Gov. Dan McKee nominated Ashley Decker to the position of Director of the Department of Children, Youth, and Families on Tuesday, April 18, 2023. (Photo courtesy of the Office of the Governor)
Gov. Dan McKee Tuesday announced his nomination of an Illinois child welfare advocate and former state official to lead the Rhode Island Department of Children, Youth, and Families, which has been without a permanent director since 2019.
Ashley Deckert, a 16-year veteran of child welfare roles, would replace Acting Director Kevin Aucoin if her nomination is approved by the Rhode Island Senate. Since May 2021, Deckert has served as the director of public policy and government affairs with the Illinois Collaboration on Youth, where she oversees proposed legislation for improving the child welfare system.
No confirmation hearing schedule has been set but Senate spokesman Greg Pare said the process typically takes a few weeks.
DCYF falls under the umbrella of the Executive Office of Health and Human Services and is responsible for child mental and physical wellbeing. As director, Deckert would head the agency’s four divisions – Child Welfare, Child Protective Services, Juvenile Correctional Services, and Permanency. She would join DCYF at a time when it continues working to regain accreditation from the Council on Accreditation and address staffing shortages. The agency reported last month that it was making progress in filling vacancies but had open positions for 25 caseworkers and 16 child protective investigators.
Deckert spent 13 years in the Illinois Department of Children and Family Services. She served in a variety of roles, rising to the position of deputy director of child services, managing residential monitoring and recruiting, foster parent recruitment, juvenile delinquency and restorative justice.
Graduate degrees in social work and public policy
A Chicago native, Deckert also serves as an adjunct instructor for the University of Illinois School of Social Work and has guest lectured at Illinois State University. She earned Bachelor of Arts and Masters of Social Work degrees and a Master of Arts in public policy from the University of Illinois at Urbana-Champaign.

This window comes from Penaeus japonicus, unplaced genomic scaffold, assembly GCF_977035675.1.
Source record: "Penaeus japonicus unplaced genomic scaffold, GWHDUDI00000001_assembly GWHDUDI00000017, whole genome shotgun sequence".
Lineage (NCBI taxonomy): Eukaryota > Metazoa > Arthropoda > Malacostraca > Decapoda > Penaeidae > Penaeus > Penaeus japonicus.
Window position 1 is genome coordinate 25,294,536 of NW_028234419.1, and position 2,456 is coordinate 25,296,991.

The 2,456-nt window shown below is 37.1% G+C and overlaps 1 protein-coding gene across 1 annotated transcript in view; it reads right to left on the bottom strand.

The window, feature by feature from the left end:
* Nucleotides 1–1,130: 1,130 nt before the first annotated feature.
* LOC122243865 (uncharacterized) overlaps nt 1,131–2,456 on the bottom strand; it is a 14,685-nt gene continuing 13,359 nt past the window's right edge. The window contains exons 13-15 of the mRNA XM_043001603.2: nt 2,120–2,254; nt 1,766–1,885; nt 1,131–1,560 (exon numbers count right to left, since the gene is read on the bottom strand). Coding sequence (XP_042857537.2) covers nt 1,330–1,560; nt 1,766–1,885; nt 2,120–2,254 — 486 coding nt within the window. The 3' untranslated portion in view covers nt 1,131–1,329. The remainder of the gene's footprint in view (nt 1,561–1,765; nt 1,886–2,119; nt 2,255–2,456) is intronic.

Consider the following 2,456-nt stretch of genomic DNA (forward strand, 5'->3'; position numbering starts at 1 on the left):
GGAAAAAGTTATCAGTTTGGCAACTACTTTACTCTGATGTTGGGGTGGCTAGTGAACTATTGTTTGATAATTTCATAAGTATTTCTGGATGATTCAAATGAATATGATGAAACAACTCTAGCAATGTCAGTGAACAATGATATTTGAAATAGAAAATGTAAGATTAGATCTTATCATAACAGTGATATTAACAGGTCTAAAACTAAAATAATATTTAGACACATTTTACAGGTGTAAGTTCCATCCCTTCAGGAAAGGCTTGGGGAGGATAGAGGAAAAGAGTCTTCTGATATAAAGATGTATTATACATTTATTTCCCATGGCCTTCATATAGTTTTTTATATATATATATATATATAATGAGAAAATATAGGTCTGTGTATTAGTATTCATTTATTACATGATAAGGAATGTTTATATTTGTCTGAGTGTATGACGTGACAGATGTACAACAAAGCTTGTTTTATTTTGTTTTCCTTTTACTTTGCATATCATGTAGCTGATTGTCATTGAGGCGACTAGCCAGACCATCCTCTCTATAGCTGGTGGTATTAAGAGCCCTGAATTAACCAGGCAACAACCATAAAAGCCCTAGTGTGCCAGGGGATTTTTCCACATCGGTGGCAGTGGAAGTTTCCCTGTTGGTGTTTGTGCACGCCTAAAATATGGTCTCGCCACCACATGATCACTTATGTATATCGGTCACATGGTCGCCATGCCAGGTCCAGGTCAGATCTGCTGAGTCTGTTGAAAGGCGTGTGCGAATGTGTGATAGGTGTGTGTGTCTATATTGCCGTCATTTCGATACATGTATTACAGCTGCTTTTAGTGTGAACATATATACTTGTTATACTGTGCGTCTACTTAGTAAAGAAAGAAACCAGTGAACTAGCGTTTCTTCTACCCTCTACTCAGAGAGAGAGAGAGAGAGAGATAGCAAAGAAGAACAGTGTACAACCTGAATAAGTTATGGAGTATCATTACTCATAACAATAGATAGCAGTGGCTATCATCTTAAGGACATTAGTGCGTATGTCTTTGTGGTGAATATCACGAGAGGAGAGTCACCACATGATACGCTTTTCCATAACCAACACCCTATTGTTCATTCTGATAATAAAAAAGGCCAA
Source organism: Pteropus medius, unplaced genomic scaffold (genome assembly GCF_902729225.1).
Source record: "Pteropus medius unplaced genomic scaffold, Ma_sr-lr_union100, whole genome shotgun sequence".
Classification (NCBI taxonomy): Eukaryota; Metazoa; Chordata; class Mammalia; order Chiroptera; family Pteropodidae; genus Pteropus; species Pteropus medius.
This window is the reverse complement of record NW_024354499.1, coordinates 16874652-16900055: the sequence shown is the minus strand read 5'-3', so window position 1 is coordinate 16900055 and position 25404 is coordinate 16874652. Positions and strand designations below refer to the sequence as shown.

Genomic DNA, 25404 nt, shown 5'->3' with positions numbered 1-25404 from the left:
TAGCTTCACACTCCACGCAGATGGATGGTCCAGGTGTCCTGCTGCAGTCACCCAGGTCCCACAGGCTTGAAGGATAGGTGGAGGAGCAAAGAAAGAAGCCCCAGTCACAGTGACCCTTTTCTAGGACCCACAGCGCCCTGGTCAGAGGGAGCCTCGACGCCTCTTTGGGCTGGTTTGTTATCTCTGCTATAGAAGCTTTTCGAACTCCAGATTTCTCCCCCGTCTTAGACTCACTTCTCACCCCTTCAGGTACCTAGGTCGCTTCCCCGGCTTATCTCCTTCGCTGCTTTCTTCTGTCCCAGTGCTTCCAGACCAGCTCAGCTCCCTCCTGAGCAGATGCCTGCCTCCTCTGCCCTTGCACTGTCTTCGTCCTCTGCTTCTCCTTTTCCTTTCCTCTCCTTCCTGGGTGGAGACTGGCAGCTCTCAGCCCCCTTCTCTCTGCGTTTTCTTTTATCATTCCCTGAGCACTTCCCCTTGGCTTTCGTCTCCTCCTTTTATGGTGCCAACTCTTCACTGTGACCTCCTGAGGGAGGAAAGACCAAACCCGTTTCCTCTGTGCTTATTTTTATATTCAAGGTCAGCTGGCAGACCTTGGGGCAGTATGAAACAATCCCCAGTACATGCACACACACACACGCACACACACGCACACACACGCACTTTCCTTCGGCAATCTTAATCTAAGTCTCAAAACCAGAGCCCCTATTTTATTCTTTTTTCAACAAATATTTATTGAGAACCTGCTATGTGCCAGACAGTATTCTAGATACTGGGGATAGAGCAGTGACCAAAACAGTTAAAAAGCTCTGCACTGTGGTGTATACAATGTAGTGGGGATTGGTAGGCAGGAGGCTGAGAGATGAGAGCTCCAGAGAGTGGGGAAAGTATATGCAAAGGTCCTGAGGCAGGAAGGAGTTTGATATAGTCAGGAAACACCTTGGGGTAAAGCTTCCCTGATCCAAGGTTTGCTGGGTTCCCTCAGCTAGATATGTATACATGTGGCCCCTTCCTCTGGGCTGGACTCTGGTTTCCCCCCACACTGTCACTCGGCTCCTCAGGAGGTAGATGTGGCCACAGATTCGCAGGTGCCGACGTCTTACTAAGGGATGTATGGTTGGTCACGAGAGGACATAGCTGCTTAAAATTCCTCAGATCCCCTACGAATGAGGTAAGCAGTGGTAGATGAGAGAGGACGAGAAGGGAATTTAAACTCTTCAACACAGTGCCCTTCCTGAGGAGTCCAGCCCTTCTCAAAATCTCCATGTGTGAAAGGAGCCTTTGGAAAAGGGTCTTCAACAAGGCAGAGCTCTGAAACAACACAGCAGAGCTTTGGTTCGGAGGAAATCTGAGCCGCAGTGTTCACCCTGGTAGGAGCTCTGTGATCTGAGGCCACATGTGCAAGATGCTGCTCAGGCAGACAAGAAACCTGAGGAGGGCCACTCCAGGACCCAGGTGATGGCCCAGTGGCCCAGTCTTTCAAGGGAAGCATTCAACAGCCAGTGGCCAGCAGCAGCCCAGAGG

“Ashley has dedicated her successful career to enhancing the wellbeing of children and families,” said Governor McKee in a press release.
“She is an experienced leader with a proven track record and I am grateful she is bringing that knowledge and experience to Rhode Island.”
“I am extremely honored to be considered for the position of Director for the Department of Children, Youth, and Families for the state of Rhode Island,” Deckert said in a statement.
“If confirmed, I look forward to working with amazing and dedicated staff, community-based providers, the Rhode Island General Assembly, the union, and other pertinent stakeholders to impact systems change and work toward continual improvement of the child and family well-being system in Rhode Island. I firmly believe that a paradigm shift is needed; we must use the levers within and outside of our system in order to create solutions that acknowledge the whole parent. When parents thrive, children thrive, but it requires a shift in the way we see parents that come to our attention.”
The 2022 Annual Report from the Office of the Child Advocate, highlighted many of the challenges facing DCYF, including a lack of placements for children in the department’s care who need specialized mental health treatment. As a result, over 40 children were stuck waiting in hospitals for a place to go and 66 children were receiving treatment at facilities out of state, including Virginia, Tennessee and Oklahoma. DCYF has had an acting child advocate since last summer.
Ana Novais, acting secretary of the Rhode Island Executive Office of Health and Human Services said she looked forward to working together with Deckert “as DCYF continues to strengthen its supports for children and families and work towards accreditation.”
“We are grateful to Kevin Aucoin for the stable leadership he has provided DCYF over the past four years and throughout his career,” Novais said.
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